The Dnipro Metro system was constructed following the typical Soviet metro construction format. Out of the six stations, five are located deep underground and one is placed near the surface. Four of the deep stations are single vaults built on Leningrad technology and one is a Pylon. The only shallow station is a pillar trispan. Owing to the economic recession of the early 1990s, the metro stations lack the same level of decoration and architectural integrity of those built in Soviet times.
Three stations are currently under construction, which would expand the system from the Dnipro Central Railway Station (at Vokzalna) to the city centre; Teatralna (near the Theatre of Opera and Ballet), Tsentralna, and Istorychnyi Muzei (near the Museum of History). Construction on these three stations was restarted in late February 2011 after being completely halted on July 26, 2009. A lack of funding for the construction also was due to the fact that Dnipropetrovsk was not chosen as one of the host cities of the UEFA Euro 2012 football championship.
Two new stations in the city centre, "Teatralna" and "Tsentralna" were expected to be finished by 2015, whilst "Istorychnyi Muzei" was according to plans to be finished by 2016. Another station, "Parus", is planned for the western terminus of the Tsentralno-Zavodska Line. But construction did not start because the tender to select the contractor was stopped by the city council in August 2015.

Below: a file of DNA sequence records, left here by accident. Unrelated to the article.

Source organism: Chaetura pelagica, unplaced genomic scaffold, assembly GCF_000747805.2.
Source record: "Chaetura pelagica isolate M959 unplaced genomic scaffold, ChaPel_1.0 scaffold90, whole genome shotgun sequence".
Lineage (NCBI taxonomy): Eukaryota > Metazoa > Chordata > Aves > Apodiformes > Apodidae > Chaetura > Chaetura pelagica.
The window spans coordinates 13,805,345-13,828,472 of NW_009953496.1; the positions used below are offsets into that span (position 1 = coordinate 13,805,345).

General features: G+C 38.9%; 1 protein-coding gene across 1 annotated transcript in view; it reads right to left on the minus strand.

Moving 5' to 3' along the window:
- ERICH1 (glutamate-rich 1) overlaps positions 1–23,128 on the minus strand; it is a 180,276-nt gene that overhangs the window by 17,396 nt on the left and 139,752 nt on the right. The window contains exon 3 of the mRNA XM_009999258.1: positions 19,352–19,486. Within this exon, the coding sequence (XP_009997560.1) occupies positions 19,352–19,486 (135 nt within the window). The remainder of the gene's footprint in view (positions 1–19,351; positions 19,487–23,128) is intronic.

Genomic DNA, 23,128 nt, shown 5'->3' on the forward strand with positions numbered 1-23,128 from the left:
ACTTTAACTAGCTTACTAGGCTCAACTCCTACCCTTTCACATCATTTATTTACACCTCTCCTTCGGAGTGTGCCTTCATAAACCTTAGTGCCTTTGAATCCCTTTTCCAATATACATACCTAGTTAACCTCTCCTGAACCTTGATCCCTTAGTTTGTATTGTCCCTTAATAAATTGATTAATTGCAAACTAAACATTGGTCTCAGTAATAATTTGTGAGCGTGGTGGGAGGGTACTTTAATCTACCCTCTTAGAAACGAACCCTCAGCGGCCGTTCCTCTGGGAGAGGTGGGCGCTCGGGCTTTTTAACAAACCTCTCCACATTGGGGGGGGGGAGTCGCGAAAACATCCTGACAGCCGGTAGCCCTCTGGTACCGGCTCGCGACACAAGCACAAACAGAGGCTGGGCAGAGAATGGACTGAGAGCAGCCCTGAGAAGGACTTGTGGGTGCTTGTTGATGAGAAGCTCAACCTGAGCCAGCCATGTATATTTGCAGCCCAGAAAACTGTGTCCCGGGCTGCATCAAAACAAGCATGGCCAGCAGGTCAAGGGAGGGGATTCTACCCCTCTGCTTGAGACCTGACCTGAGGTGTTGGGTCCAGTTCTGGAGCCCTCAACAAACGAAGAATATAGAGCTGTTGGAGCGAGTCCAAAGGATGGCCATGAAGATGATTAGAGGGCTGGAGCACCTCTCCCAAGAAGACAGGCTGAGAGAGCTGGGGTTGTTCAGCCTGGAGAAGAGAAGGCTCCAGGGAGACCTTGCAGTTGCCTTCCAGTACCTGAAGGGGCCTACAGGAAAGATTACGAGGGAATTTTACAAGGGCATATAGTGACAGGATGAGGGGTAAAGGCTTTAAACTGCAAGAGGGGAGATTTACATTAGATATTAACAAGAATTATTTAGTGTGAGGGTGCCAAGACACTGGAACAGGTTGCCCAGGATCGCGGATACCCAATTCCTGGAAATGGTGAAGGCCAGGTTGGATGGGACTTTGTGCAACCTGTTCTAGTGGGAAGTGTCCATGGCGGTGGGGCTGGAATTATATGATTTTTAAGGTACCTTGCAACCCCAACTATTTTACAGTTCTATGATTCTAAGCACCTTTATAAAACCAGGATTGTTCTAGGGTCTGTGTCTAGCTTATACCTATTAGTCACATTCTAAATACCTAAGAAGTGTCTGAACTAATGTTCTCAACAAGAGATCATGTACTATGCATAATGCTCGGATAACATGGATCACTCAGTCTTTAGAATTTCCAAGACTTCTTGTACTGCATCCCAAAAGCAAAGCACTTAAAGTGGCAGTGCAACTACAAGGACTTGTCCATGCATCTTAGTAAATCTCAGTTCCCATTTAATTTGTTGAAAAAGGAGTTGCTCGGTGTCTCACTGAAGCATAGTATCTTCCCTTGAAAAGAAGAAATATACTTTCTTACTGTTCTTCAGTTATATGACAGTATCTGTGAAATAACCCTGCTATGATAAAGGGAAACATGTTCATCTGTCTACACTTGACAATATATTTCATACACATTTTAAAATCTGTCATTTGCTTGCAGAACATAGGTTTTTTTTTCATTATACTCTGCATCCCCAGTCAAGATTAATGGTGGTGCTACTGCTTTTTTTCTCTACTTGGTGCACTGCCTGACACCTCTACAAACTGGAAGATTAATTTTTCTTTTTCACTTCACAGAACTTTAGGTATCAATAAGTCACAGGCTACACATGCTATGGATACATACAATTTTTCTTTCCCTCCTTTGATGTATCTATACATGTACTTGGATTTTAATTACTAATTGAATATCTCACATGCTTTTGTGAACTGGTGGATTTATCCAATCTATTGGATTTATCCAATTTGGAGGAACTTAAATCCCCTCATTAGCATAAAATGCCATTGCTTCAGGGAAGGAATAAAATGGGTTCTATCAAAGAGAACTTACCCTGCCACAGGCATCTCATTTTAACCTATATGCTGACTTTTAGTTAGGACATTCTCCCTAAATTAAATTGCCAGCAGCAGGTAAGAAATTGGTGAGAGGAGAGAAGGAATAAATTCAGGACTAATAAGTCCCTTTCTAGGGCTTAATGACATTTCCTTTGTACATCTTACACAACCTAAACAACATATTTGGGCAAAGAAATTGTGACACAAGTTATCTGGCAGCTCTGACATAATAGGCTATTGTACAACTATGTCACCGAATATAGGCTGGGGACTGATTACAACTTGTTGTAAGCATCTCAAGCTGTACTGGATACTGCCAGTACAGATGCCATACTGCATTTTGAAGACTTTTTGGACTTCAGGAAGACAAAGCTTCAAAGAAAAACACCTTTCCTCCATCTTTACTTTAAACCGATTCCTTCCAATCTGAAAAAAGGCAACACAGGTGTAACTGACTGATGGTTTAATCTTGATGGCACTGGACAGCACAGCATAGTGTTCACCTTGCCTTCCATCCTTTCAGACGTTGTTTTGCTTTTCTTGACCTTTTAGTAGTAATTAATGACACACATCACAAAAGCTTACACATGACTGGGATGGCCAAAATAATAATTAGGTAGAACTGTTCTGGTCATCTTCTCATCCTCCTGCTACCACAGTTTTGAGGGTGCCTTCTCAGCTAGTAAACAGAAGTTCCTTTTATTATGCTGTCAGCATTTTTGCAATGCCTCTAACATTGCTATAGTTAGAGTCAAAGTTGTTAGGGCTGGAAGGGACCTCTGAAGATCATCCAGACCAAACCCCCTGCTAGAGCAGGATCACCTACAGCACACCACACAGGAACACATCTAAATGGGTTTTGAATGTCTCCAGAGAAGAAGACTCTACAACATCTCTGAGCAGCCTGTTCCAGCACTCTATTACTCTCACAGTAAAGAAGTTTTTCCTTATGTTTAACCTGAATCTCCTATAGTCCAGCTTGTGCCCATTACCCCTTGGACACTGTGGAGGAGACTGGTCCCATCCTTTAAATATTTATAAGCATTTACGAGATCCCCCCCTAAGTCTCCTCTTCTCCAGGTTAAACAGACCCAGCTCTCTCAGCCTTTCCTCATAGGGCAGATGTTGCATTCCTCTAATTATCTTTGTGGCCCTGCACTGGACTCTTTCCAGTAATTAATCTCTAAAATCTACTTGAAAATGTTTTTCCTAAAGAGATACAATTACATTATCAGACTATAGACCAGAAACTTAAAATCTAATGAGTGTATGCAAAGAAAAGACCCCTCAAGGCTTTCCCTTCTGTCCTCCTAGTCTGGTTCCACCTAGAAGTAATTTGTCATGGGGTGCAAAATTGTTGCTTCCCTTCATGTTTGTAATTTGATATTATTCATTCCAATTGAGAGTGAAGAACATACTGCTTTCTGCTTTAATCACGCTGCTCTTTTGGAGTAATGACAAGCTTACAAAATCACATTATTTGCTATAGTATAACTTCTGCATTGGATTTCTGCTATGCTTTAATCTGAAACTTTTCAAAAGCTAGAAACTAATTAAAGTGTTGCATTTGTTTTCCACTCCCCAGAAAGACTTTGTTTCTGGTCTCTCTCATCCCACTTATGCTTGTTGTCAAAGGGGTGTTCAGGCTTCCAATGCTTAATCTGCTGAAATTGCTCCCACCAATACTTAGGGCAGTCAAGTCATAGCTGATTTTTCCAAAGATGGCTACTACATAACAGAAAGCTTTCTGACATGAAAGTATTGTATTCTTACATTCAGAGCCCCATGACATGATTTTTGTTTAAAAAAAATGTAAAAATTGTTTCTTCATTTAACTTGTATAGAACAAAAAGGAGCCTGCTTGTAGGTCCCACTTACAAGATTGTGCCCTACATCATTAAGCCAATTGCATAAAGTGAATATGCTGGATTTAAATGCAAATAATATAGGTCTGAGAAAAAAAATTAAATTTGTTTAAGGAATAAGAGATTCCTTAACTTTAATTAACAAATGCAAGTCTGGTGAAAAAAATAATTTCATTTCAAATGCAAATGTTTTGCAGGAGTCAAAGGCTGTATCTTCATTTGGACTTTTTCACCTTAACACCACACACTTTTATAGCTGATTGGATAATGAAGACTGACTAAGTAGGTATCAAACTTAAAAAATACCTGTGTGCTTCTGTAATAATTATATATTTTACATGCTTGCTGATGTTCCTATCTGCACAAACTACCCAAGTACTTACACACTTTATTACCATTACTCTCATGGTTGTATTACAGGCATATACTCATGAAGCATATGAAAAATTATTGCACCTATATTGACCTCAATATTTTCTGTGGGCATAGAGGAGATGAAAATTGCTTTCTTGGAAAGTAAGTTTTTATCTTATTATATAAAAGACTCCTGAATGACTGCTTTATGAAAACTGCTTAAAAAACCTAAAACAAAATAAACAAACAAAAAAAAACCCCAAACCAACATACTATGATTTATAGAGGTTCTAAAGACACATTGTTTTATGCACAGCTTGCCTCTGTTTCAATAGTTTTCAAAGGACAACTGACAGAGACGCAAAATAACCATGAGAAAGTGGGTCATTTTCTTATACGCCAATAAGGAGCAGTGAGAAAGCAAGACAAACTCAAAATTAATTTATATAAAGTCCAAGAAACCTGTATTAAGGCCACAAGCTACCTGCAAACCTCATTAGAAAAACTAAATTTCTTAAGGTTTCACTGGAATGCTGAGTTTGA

After the first additions to the line segment, the total length of the only line is expected to be 11.82 kilometers (7.34 mi), with 9 stations. In the long term perspective, a second line is planned to span across the River Dnieper, and to potentially have 80 kilometers (50 mi) of track on three lines minimum.
- ОСНОВНЫЕ ТЕХНИКО-ЭКСПЛУАТАЦИОННЫЕ ХАРАКТЕРИСТИКИ МЕТРОПОЛИТЕНОВ ЗА 2013 ГОД. [Main technical and operational specifications for Subways for Year 2013.] (pdf). asmetro.ru (in Russian). Международная Ассоциация "Метро" [International Association of Metros]. 2013. pp. 1, 3. Retrieved 2014-05-13.
- Відправлення (перевезення) пасажирів за видами транспорту загального користування [Departure (transport) of passengers by public transport] (in Ukrainian). Головне управління статистики у Дніпропетровській області [Department of Statistics in the Dnipropetrovsk region]. Archived from the original on 2014-02-01. Retrieved 2014-05-17.
- "Пасажирські перевезення за 2016 рік" (PDF). Головне управління статистики у Дніпропетровській області.
- Kostyuk, Artyom. "Rolling track". dpmetro.narod.ru (in Russian). Retrieved 2008-06-21.
- "Information about the metro system". gorod.dp.ua. Dnipropetrovsk City Central Internet Portal. Retrieved 2014-05-17.